There’s a disconcerting trend of a lack of interest in Computer Science, especially at the high school level. As a completely elective course, it’s usefulness and applicability needs to be established early on to retain the interest of students.
Many educators approach this problem via concentrating on a more practical and hands-on side of programming (a tool used to explore the concepts of Computer Science), at the expense of the science of computing itself. The tradeoff is fair at an early stage of study, but it largely relies on self-motivation for success. The abstraction of science is replaced by the abstraction of purpose for trivial tasks in the practical assignments. The connection to a real world is quickly made by those with ambitions for personal projects, often fueled by an interest in video games, but otherwise it is a yet another class with little sense and more homework.
Consider — Programming is about manipulating data.
As a student, my driving force was the creation of small games and similar toy projects. Though now, outside of academic study and career work, I find myself applying computer programming (and in turn computer science concepts) to simply handle the volumes of data I come across on the day-to-day basis. I wish I had realized this back in high school.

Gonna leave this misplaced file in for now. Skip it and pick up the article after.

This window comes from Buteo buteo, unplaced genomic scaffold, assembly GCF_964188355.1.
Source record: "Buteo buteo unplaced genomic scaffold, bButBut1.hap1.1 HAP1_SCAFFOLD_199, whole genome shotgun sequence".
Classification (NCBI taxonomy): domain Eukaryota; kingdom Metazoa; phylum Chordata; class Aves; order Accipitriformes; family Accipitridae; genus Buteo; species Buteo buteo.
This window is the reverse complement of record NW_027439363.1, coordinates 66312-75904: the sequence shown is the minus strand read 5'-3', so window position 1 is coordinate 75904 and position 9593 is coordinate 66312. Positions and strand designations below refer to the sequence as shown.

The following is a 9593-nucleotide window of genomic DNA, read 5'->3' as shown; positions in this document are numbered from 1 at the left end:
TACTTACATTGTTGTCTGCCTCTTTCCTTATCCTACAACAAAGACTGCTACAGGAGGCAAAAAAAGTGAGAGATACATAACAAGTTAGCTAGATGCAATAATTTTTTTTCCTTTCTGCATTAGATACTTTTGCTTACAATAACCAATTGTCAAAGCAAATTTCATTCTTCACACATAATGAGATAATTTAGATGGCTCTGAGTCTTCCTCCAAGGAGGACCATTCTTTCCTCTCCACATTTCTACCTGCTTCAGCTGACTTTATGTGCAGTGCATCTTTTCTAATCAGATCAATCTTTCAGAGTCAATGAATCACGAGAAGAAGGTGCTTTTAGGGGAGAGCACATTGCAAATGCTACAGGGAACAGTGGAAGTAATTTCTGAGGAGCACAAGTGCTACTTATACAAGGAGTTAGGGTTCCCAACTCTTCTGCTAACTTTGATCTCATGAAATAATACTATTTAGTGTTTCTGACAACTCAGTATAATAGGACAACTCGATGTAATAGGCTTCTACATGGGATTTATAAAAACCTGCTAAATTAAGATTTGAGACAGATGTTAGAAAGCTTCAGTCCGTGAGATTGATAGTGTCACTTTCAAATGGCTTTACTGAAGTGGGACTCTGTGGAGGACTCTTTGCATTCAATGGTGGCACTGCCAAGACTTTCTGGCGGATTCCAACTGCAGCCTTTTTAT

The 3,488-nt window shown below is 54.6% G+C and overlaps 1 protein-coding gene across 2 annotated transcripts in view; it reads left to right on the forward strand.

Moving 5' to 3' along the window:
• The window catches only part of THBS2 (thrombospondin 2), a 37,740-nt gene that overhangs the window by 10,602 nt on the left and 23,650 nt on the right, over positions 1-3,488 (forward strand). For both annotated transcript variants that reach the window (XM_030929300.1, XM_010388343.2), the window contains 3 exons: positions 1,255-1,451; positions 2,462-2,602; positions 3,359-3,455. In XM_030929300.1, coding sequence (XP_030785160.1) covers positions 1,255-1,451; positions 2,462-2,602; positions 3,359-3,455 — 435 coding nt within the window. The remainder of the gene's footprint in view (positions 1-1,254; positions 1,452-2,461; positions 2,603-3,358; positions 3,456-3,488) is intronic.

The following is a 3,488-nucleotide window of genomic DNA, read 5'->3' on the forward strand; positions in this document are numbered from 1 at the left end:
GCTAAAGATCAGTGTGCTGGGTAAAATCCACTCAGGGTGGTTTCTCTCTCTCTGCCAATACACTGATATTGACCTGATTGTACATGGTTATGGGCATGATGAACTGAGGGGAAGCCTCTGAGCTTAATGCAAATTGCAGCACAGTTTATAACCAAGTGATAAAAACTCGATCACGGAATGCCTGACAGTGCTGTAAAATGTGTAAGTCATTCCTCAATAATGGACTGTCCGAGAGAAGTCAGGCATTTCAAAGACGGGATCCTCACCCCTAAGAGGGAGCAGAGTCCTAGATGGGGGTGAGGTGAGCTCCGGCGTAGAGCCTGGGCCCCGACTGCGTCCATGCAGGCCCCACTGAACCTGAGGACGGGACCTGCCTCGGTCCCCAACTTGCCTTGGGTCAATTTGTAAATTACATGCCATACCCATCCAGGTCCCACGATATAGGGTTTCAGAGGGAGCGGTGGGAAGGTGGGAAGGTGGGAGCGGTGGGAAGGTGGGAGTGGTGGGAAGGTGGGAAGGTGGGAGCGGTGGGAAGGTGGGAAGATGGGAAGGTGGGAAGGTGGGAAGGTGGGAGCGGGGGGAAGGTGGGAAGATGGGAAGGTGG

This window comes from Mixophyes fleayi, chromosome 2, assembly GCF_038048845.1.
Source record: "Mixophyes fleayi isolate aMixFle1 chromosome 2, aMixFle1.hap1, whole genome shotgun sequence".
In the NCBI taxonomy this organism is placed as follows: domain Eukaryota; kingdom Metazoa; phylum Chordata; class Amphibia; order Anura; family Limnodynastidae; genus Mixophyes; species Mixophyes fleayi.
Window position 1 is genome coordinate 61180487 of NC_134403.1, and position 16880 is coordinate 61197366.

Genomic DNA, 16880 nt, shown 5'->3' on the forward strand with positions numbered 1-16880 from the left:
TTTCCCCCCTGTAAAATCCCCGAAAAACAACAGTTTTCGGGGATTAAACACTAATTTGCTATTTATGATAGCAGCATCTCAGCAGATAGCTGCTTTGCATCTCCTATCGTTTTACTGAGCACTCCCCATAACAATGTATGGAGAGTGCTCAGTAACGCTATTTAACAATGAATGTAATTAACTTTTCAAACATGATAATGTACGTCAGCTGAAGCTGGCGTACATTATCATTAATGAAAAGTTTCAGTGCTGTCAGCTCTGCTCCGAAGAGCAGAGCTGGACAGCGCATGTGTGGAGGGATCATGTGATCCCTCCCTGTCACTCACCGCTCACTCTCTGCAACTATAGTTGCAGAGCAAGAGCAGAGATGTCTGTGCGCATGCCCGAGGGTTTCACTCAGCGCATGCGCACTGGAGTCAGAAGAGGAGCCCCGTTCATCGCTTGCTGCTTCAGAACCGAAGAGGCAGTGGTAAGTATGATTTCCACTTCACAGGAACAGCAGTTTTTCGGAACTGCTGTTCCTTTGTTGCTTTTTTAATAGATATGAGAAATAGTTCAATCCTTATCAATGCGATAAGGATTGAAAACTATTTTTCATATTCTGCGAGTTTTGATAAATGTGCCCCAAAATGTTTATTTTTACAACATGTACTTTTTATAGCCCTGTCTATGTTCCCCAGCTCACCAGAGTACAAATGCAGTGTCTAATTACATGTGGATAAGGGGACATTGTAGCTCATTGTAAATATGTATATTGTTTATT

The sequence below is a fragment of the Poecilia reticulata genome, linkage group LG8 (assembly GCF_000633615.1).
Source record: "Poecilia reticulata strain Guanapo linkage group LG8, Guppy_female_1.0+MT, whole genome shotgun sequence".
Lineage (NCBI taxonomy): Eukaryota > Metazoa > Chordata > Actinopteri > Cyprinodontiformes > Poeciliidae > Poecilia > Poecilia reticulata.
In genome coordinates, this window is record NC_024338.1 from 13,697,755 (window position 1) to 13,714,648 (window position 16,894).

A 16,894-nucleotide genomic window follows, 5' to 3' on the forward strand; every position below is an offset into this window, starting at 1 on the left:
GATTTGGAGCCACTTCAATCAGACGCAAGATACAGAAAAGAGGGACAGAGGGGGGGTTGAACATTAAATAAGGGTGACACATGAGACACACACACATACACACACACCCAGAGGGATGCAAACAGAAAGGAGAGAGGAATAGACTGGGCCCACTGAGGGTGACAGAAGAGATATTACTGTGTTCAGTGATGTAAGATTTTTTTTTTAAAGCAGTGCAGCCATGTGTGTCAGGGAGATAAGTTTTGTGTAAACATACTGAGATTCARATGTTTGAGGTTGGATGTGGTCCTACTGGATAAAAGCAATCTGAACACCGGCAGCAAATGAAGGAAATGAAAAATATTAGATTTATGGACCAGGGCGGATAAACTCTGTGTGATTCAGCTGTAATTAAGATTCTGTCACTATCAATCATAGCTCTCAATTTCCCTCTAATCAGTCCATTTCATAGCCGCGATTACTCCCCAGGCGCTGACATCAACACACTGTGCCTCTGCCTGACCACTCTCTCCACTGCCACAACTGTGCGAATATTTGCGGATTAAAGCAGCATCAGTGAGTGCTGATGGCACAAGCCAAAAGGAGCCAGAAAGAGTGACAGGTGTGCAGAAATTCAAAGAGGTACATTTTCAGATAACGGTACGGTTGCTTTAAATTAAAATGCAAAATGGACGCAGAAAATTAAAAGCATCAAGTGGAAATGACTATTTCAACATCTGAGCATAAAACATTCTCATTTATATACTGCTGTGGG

An explosion in the amount of content, made available through the internet, makes data handling a vital skill. Though a catchier spin on this is that assignments for all the other subjects become easier. Think of dealing with a lot of information — Math assignments, research, experiments. There are a lot of instances that call for dealing with a lot of data, or a lot of repetitive tasks. Though this isn’t about avoiding homework assignments, but instead approaching them in a smarter way.
We should embrace the ability to program one’s way out of too much homework. It demonstrates the understanding of the problem’s domain.
Students have often demonstrated great levels of creativity to minimize the amount of work that needs to be done. This could very well become the driving force behind the Computer Science education, as students learn to build tools for themselves.
It’s a cross-subject scheme of learning, but if Chemistry is required for Software Engineers, then maybe there is something to it. There is little to loose from encouraging students to realize their potential, but well-roundness, motivation, interest, and ability to handle a data-heavy world stand for a lot to gain.